The IRTAD Road Safety Annual Report 2015 provides an overview for road safety performance for 2013 in 38 countries, with preliminary data for 2014, and detailed reports for each country. It includes tables with cross country comparisons on key safety indicators.
The report outlines the most recent safety data in IRTAD countries, including detailed analysis by road user, age group and type of road. It describes the crash data collection process in IRTAD countries, the road safety strategies and targets in place and information on recent trends in speeding, drink-driving and other aspects of road user behaviour.
The European Union’s Eastern Partnership (EaP) countries (Armenia, Azerbaijan, Belarus, Georgia, Moldova and Ukraine) struggle with environmental challenges related to the consumption and end-of-life management of many harmful products. This policy manual considers the potential use and implementation of four categories of product-related economic instruments to address some of these challenges: product taxes, tax differentiation based on environmental factors, deposit-refund systems and extended producer responsibility (EPR).
Today, the generation and use of huge volumes of data are redefining our “intelligence” capacity and our social and economic landscapes, spurring new industries, processes and products, and creating significant competitive advantages. In this sense, data-driven innovation (DDI) has become a key pillar of 21st-century growth, with the potential to significantly enhance productivity, resource efficiency, economic competitiveness, and social well-being.
Greater access to and use of data create a wide array of impacts and policy challenges, ranging from privacy and consumer protection to open access issues and measurement concerns, across public and private health, legal and science domains. This report aims to improve the evidence base on the role of DDI for promoting growth and well-being, and provide policy guidance on how to maximise the benefits of DDI and mitigate the associated economic and societal risks.
Mounting fears of another slowdown in the global economy call for bolder policy responses. Trade and investment are a case in point. The latest WTO forecasts suggest 2015 will be the fourth year running that global trade volumes grow less than 3%, barely at—or below—the rate of GDP growth. Before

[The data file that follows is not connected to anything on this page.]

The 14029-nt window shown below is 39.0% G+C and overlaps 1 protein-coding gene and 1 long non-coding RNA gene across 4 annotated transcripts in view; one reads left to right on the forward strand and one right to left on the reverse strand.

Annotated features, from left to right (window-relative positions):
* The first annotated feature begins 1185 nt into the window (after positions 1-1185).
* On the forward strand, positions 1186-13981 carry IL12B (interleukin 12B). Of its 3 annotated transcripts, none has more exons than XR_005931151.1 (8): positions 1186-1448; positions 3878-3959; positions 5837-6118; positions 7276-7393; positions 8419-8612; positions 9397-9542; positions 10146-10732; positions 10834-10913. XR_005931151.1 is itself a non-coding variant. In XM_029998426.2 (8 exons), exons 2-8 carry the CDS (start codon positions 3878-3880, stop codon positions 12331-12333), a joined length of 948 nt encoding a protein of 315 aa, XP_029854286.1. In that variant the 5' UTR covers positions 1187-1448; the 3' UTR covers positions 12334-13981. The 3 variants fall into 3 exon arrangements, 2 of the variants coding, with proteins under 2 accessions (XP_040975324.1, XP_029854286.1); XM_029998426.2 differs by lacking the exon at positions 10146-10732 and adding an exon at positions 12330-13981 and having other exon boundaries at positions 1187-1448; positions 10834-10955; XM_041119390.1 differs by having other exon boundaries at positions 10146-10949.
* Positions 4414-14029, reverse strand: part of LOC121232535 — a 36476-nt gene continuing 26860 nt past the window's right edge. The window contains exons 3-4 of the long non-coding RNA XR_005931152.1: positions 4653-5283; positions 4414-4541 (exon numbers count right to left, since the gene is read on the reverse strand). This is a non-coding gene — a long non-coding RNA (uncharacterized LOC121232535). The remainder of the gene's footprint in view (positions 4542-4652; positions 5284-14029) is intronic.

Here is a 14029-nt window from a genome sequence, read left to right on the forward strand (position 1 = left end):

This roundtable gathered business, government, civil society and workers to discuss the application of due diligence in the garment and footwear supply chain in harmony with the OECD Guidelines for Multinational Enterprises.
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Business lending in Ireland has still not recovered to pre-crisis levels. Credit conditions remain tight, and interest rates high by Euro area standards, especially for small firms.
Women entrepreneurship is increasingly recognised as a key source of employment creation and innovation, and for addressing inequalities.
Raw materials are essential for the global economy and future development depends on their continued supply. Like fossil fuels, minerals are non-renewable. In general, their deposits in the Earth’s crust are also geographically clustered, making security of supply a potential risk. The purpose of this report is to perform for the first time an analysis of critical minerals for the OECD countries as a whole.
The purpose of this workshop was to share information with the Ukrainian authorities about the obligations of governments under the OECD Declaration on International Investment and Multinational Enterprises related to the OECD Guidelines for Multinational Enterprises, one of four instruments of the Declaration.
The objective of the Policy Framework for Investment (PFI) is to mobilise private investment that supports steady economic growth and sustainable development, contributing to the economic and social well-being of people around the world. Drawing on international good practices, the PFI proposes guidance in policy fields critically important for improving the quality of a country’s enabling environment for investment. It encourages policy makers to ask appropriate questions about their economy, their institutions and their policy settings to identify priorities, to develop an effective set of policies and to evaluate progress. First developed in 2006, the PFI was updated in 2015 to take into account feedback from numerous users at country and regional levels, as well as changes in the global economic landscape.